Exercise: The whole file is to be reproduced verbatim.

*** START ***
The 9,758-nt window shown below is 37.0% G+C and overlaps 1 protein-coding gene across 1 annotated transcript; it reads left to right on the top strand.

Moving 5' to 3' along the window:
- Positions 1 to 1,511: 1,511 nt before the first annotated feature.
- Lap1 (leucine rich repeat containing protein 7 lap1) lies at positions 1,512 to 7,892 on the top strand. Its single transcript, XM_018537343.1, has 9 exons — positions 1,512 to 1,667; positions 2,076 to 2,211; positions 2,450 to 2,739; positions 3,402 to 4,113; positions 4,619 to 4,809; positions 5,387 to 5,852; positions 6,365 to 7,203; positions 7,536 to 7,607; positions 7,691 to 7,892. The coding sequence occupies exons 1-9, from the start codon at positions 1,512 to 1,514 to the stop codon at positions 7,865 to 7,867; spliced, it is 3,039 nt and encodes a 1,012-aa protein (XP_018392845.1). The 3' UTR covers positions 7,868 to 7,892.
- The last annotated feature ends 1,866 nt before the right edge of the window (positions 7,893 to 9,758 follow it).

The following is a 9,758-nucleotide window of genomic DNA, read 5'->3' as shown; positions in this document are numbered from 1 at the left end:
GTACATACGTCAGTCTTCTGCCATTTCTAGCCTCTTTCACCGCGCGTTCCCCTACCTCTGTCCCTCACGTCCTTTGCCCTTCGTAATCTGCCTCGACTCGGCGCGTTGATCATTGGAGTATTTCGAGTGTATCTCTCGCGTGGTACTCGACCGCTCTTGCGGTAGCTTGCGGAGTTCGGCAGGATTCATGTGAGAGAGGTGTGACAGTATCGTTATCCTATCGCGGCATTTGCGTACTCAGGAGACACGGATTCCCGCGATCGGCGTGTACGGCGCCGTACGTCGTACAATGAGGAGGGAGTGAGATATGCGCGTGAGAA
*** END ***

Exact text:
The 9,758-nt window shown below is 37.0% G+C and overlaps 1 protein-coding gene across 1 annotated transcript; it reads left to right on the top strand.

Moving 5' to 3' along the window:
- Positions 1 to 1,511: 1,511 nt before the first annotated feature.
- Lap1 (leucine rich repeat containing protein 7 lap1) lies at positions 1,512 to 7,892 on the top strand. Its single transcript, XM_018537343.1, has 9 exons — positions 1,512 to 1,667; positions 2,076 to 2,211; positions 2,450 to 2,739; positions 3,402 to 4,113; positions 4,619 to 4,809; positions 5,387 to 5,852; positions 6,365 to 7,203; positions 7,536 to 7,607; positions 7,691 to 7,892. The coding sequence occupies exons 1-9, from the start codon at positions 1,512 to 1,514 to the stop codon at positions 7,865 to 7,867; spliced, it is 3,039 nt and encodes a 1,012-aa protein (XP_018392845.1). The 3' UTR covers positions 7,868 to 7,892.
- The last annotated feature ends 1,866 nt before the right edge of the window (positions 7,893 to 9,758 follow it).

The following is a 9,758-nucleotide window of genomic DNA, read 5'->3' as shown; positions in this document are numbered from 1 at the left end:
GTACATACGTCAGTCTTCTGCCATTTCTAGCCTCTTTCACCGCGCGTTCCCCTACCTCTGTCCCTCACGTCCTTTGCCCTTCGTAATCTGCCTCGACTCGGCGCGTTGATCATTGGAGTATTTCGAGTGTATCTCTCGCGTGGTACTCGACCGCTCTTGCGGTAGCTTGCGGAGTTCGGCAGGATTCATGTGAGAGAGGTGTGACAGTATCGTTATCCTATCGCGGCATTTGCGTACTCAGGAGACACGGATTCCCGCGATCGGCGTGTACGGCGCCGTACGTCGTACAATGAGGAGGGAGTGAGATATGCGCGTGAGAA